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Re: ALPSP Maximising your Secondary Rights, London, 7th December, 2011

I find it rather insensitive that this training event has been 
advertised on a list which includes many librarians and others 
from institutions from whom the revenues may well be acquired. Is 
not the ALPSP list or other publishing lists the place for such 
messages? If the authors of the content in question are 
publicly-funded researchers or teachers, the "exploitation" is 
derived from rights which those authors have been under pressure 
to sign away to publishers. It could be argued that it is the 
authors who are being exploited.

Fred Friend

-----Original Message-----
From: Barbara Holmes
Sent: Thursday, November 03, 2011 11:23 PM
To: liblicense-l@lists.yale.edu
Subject: ALPSP Maximising your Secondary Rights, London, 7th December, 2011

Highly interactive, small group tuition (max 20 delegates) Places 
still available but please note that this course is booking up 

Maximising your Secondary Rights
Wednesday 7 December 2011, London


This course will focus on how publishers can increase their 
revenues through the exploitation of the secondary rights held in 
their publications. During the course of the day we will cover 
the range of exploitation opportunities both in print and online 
and across a range of markets and languages.


*What are rights? The differences between primary and secondary
rights, identifying what you own, what you should own and how to
manage those rights

*Types of subsidiary rights - explanation and exploration of the
range of rights with an up-to-date focus on digital

*What opportunities could there be for you as a publisher?

*Where does rights fit within a publishing organisation and how 
to create a profitable rights sales strategy

*Type of business partners and manner of licensing - direct with 
3rd party publishers, using distributors, agents and aggregators, 
ebook providers and RRO's

*Business models which exist for such licensing content including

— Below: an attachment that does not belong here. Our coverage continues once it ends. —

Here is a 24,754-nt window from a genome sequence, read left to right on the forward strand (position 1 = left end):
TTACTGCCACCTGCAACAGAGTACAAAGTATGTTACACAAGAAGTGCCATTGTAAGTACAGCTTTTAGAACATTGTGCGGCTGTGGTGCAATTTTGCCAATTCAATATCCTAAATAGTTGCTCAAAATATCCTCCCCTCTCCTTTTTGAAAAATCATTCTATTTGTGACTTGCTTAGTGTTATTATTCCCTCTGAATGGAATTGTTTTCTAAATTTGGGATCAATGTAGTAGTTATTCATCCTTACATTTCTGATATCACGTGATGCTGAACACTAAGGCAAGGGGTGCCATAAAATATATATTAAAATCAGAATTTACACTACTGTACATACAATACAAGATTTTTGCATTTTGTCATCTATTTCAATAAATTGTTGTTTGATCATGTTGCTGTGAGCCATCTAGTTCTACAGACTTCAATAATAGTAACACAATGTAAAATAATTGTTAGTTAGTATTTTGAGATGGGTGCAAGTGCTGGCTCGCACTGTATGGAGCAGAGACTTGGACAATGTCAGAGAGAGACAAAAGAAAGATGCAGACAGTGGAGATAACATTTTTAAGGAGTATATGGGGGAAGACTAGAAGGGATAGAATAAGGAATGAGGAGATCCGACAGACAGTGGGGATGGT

types of payment structures - including royalties and flat fees

*Sample contracts - types of agreements - what to include and 
consider when licensing content, how to protect your rights

*Choosing the right business partners - what to consider

*Things to consider before signing on the dotted line 
- branding, sponsorship, images, third party permissions

*Pitfalls and how to avoid them

*Ongoing management of relationships, royalties, renewals and 

Learning objectives:

By the end of the course delegates will be able to: Understand 
the processes involved in licensing rights internationally, 
including some of the key considerations relating to 
understanding business models; feel confident in choosing parties 
to work with; grant rights; collect revenue and undertake post 
implementation review.

Who should attend:

This course is suitable for those working for publishers of all 
sizes who intend to or currently have some experience in 
licensing rights internationally. For more experienced delegates 
this should provide a useful refresher and will address newer 
media rights and related practical and legal issues.

Further information at


Other 2011 Courses:

Business Development Workshop: Scoping New Markets:

2012 Courses:

All our courses for 2012 are on our website:

Barbara Holmes
Training Administrator
Association of Learned and Professional Society Publishers
Email: trainingadmin@alpsp.org